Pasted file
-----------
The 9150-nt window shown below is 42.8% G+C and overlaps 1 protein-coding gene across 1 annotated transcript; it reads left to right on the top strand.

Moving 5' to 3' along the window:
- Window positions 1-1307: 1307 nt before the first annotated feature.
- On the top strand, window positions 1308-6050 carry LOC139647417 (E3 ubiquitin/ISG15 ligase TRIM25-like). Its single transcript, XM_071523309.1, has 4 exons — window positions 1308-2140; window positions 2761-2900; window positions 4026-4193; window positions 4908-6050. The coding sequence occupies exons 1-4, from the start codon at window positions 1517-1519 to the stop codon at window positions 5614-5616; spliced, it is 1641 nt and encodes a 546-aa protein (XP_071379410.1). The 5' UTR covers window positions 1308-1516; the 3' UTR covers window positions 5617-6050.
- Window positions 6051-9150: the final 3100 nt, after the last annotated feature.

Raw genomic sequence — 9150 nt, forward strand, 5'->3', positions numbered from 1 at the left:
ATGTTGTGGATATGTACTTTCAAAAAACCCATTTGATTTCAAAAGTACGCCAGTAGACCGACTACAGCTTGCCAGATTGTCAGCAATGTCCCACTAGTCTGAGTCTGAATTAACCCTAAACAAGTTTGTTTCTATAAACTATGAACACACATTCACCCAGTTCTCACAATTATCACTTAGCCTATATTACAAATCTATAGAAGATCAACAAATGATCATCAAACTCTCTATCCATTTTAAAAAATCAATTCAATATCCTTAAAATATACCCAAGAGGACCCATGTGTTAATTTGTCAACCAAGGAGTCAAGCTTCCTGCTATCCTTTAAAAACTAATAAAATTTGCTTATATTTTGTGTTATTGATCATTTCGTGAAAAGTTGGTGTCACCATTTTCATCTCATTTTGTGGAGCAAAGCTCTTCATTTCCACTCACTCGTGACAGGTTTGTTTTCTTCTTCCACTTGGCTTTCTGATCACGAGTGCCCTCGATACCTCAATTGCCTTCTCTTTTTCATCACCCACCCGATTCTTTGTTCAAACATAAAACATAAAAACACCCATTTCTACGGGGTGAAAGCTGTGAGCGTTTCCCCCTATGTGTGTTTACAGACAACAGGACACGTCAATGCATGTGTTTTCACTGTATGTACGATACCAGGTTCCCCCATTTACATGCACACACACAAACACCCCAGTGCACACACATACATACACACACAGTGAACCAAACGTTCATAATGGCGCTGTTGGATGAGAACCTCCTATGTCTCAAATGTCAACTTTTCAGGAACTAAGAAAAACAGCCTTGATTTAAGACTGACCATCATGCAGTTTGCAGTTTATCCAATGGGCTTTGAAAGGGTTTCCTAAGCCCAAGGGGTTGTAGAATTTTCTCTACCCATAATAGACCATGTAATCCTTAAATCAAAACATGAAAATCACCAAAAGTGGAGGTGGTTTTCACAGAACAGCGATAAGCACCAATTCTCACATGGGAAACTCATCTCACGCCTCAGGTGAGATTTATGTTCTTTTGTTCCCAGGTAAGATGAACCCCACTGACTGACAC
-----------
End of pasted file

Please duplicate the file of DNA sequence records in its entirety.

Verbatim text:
The 9150-nt window shown below is 42.8% G+C and overlaps 1 protein-coding gene across 1 annotated transcript; it reads left to right on the top strand.

Moving 5' to 3' along the window:
- Window positions 1-1307: 1307 nt before the first annotated feature.
- On the top strand, window positions 1308-6050 carry LOC139647417 (E3 ubiquitin/ISG15 ligase TRIM25-like). Its single transcript, XM_071523309.1, has 4 exons — window positions 1308-2140; window positions 2761-2900; window positions 4026-4193; window positions 4908-6050. The coding sequence occupies exons 1-4, from the start codon at window positions 1517-1519 to the stop codon at window positions 5614-5616; spliced, it is 1641 nt and encodes a 546-aa protein (XP_071379410.1). The 5' UTR covers window positions 1308-1516; the 3' UTR covers window positions 5617-6050.
- Window positions 6051-9150: the final 3100 nt, after the last annotated feature.

Raw genomic sequence — 9150 nt, forward strand, 5'->3', positions numbered from 1 at the left:
ATGTTGTGGATATGTACTTTCAAAAAACCCATTTGATTTCAAAAGTACGCCAGTAGACCGACTACAGCTTGCCAGATTGTCAGCAATGTCCCACTAGTCTGAGTCTGAATTAACCCTAAACAAGTTTGTTTCTATAAACTATGAACACACATTCACCCAGTTCTCACAATTATCACTTAGCCTATATTACAAATCTATAGAAGATCAACAAATGATCATCAAACTCTCTATCCATTTTAAAAAATCAATTCAATATCCTTAAAATATACCCAAGAGGACCCATGTGTTAATTTGTCAACCAAGGAGTCAAGCTTCCTGCTATCCTTTAAAAACTAATAAAATTTGCTTATATTTTGTGTTATTGATCATTTCGTGAAAAGTTGGTGTCACCATTTTCATCTCATTTTGTGGAGCAAAGCTCTTCATTTCCACTCACTCGTGACAGGTTTGTTTTCTTCTTCCACTTGGCTTTCTGATCACGAGTGCCCTCGATACCTCAATTGCCTTCTCTTTTTCATCACCCACCCGATTCTTTGTTCAAACATAAAACATAAAAACACCCATTTCTACGGGGTGAAAGCTGTGAGCGTTTCCCCCTATGTGTGTTTACAGACAACAGGACACGTCAATGCATGTGTTTTCACTGTATGTACGATACCAGGTTCCCCCATTTACATGCACACACACAAACACCCCAGTGCACACACATACATACACACACAGTGAACCAAACGTTCATAATGGCGCTGTTGGATGAGAACCTCCTATGTCTCAAATGTCAACTTTTCAGGAACTAAGAAAAACAGCCTTGATTTAAGACTGACCATCATGCAGTTTGCAGTTTATCCAATGGGCTTTGAAAGGGTTTCCTAAGCCCAAGGGGTTGTAGAATTTTCTCTACCCATAATAGACCATGTAATCCTTAAATCAAAACATGAAAATCACCAAAAGTGGAGGTGGTTTTCACAGAACAGCGATAAGCACCAATTCTCACATGGGAAACTCATCTCACGCCTCAGGTGAGATTTATGTTCTTTTGTTCCCAGGTAAGATGAACCCCACTGACTGACAC